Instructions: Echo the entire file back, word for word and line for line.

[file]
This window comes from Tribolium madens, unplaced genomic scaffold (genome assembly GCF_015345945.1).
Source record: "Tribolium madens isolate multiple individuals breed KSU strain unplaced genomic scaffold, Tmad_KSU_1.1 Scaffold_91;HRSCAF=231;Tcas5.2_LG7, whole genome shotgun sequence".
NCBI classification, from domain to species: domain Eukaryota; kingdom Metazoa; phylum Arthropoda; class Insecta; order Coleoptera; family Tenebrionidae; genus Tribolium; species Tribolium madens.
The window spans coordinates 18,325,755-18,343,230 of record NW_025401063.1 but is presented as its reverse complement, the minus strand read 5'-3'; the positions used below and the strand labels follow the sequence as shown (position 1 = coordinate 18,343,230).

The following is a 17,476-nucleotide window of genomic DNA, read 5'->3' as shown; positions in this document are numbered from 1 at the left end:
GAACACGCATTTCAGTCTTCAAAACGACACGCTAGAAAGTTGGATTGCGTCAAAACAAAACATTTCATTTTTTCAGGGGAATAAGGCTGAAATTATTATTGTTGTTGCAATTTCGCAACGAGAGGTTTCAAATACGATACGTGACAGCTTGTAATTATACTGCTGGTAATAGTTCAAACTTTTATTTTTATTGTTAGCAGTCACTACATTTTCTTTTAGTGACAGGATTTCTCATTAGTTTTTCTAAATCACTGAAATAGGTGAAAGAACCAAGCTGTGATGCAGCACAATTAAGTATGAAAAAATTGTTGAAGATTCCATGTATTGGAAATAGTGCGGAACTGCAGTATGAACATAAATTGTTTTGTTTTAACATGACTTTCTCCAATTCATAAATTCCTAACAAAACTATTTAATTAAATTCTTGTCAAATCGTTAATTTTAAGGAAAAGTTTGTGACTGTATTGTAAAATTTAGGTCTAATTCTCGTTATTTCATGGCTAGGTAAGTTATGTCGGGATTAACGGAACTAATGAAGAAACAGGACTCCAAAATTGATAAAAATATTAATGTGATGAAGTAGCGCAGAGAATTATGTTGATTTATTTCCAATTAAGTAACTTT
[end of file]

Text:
This window comes from Tribolium madens, unplaced genomic scaffold (genome assembly GCF_015345945.1).
Source record: "Tribolium madens isolate multiple individuals breed KSU strain unplaced genomic scaffold, Tmad_KSU_1.1 Scaffold_91;HRSCAF=231;Tcas5.2_LG7, whole genome shotgun sequence".
NCBI classification, from domain to species: domain Eukaryota; kingdom Metazoa; phylum Arthropoda; class Insecta; order Coleoptera; family Tenebrionidae; genus Tribolium; species Tribolium madens.
The window spans coordinates 18,325,755-18,343,230 of record NW_025401063.1 but is presented as its reverse complement, the minus strand read 5'-3'; the positions used below and the strand labels follow the sequence as shown (position 1 = coordinate 18,343,230).

The following is a 17,476-nucleotide window of genomic DNA, read 5'->3' as shown; positions in this document are numbered from 1 at the left end:
GAACACGCATTTCAGTCTTCAAAACGACACGCTAGAAAGTTGGATTGCGTCAAAACAAAACATTTCATTTTTTCAGGGGAATAAGGCTGAAATTATTATTGTTGTTGCAATTTCGCAACGAGAGGTTTCAAATACGATACGTGACAGCTTGTAATTATACTGCTGGTAATAGTTCAAACTTTTATTTTTATTGTTAGCAGTCACTACATTTTCTTTTAGTGACAGGATTTCTCATTAGTTTTTCTAAATCACTGAAATAGGTGAAAGAACCAAGCTGTGATGCAGCACAATTAAGTATGAAAAAATTGTTGAAGATTCCATGTATTGGAAATAGTGCGGAACTGCAGTATGAACATAAATTGTTTTGTTTTAACATGACTTTCTCCAATTCATAAATTCCTAACAAAACTATTTAATTAAATTCTTGTCAAATCGTTAATTTTAAGGAAAAGTTTGTGACTGTATTGTAAAATTTAGGTCTAATTCTCGTTATTTCATGGCTAGGTAAGTTATGTCGGGATTAACGGAACTAATGAAGAAACAGGACTCCAAAATTGATAAAAATATTAATGTGATGAAGTAGCGCAGAGAATTATGTTGATTTATTTCCAATTAAGTAACTTT